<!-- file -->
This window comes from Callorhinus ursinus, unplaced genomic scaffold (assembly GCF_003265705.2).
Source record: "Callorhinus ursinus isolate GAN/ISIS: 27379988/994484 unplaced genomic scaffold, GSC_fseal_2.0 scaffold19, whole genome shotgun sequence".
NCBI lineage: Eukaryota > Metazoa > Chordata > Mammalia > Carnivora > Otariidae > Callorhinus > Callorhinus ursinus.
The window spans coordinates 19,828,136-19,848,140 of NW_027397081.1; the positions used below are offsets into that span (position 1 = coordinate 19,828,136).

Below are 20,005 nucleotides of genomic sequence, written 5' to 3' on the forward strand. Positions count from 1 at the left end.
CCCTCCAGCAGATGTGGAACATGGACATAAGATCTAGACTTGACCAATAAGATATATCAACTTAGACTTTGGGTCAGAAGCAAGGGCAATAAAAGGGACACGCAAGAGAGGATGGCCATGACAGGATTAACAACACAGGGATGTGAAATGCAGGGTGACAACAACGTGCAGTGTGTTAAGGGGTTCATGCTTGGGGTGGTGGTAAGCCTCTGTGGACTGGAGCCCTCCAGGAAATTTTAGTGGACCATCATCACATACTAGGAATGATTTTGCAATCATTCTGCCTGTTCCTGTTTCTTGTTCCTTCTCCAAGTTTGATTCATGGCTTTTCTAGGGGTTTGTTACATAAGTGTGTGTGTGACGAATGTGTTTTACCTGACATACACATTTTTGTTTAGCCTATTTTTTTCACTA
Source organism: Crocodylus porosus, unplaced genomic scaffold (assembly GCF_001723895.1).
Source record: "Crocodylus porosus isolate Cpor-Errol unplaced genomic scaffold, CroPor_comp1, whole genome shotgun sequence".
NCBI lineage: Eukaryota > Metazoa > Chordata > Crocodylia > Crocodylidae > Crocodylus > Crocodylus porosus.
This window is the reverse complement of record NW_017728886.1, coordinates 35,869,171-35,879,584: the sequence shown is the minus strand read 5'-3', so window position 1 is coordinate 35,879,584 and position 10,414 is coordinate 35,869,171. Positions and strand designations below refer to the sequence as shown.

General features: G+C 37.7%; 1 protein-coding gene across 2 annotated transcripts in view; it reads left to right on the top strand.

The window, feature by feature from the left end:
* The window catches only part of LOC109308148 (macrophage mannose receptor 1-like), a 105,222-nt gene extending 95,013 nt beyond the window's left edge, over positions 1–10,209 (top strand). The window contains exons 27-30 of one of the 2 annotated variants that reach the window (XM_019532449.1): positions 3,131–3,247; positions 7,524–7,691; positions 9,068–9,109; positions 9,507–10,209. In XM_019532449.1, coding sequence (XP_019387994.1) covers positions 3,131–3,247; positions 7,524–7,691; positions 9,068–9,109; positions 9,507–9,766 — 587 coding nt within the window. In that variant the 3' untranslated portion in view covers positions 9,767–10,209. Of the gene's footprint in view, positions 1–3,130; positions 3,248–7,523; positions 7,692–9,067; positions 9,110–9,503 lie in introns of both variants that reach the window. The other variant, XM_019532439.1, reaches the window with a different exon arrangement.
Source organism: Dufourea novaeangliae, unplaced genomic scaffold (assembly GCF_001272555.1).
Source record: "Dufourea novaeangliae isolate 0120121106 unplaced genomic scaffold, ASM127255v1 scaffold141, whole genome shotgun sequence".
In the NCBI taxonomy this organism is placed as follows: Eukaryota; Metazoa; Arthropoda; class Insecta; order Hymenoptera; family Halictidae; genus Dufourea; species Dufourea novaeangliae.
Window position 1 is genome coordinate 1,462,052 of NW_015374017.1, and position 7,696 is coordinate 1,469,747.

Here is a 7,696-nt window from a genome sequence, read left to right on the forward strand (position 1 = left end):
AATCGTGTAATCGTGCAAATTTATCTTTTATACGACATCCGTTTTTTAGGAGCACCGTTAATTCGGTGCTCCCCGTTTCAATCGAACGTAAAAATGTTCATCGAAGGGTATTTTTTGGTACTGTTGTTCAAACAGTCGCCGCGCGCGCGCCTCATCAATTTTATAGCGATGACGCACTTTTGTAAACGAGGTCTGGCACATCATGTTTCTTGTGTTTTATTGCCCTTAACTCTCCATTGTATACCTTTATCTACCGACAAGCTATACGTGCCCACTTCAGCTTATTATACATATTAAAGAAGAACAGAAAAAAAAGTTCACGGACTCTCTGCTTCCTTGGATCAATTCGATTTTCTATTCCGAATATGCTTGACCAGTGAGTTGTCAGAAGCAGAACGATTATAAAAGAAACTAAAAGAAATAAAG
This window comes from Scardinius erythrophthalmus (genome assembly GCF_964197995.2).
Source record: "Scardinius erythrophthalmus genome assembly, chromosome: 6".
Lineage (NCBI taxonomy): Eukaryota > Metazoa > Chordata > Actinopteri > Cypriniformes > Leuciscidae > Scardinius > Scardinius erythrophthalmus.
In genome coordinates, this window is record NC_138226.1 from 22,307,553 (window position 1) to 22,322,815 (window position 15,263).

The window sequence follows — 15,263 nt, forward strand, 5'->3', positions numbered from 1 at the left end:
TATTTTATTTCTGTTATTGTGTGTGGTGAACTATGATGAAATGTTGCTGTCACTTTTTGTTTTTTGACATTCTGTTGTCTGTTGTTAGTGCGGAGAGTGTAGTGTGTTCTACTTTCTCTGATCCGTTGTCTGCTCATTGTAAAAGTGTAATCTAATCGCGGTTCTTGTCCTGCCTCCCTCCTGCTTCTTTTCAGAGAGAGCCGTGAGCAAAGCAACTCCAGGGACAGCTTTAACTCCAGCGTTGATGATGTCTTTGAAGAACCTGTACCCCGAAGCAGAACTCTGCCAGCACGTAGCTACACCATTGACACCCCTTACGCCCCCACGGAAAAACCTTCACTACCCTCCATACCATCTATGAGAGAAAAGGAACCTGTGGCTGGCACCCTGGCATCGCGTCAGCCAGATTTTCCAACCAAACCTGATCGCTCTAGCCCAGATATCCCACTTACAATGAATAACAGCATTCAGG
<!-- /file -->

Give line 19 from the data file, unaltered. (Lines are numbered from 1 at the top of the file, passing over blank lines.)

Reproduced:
AATCGTGTAATCGTGCAAATTTATCTTTTATACGACATCCGTTTTTTAGGAGCACCGTTAATTCGGTGCTCCCCGTTTCAATCGAACGTAAAAATGTTCATCGAAGGGTATTTTTTGGTACTGTTGTTCAAACAGTCGCCGCGCGCGCGCCTCATCAATTTTATAGCGATGACGCACTTTTGTAAACGAGGTCTGGCACATCATGTTTCTTGTGTTTTATTGCCCTTAACTCTCCATTGTATACCTTTATCTACCGACAAGCTATACGTGCCCACTTCAGCTTATTATACATATTAAAGAAGAACAGAAAAAAAAGTTCACGGACTCTCTGCTTCCTTGGATCAATTCGATTTTCTATTCCGAATATGCTTGACCAGTGAGTTGTCAGAAGCAGAACGATTATAAAAGAAACTAAAAGAAATAAAG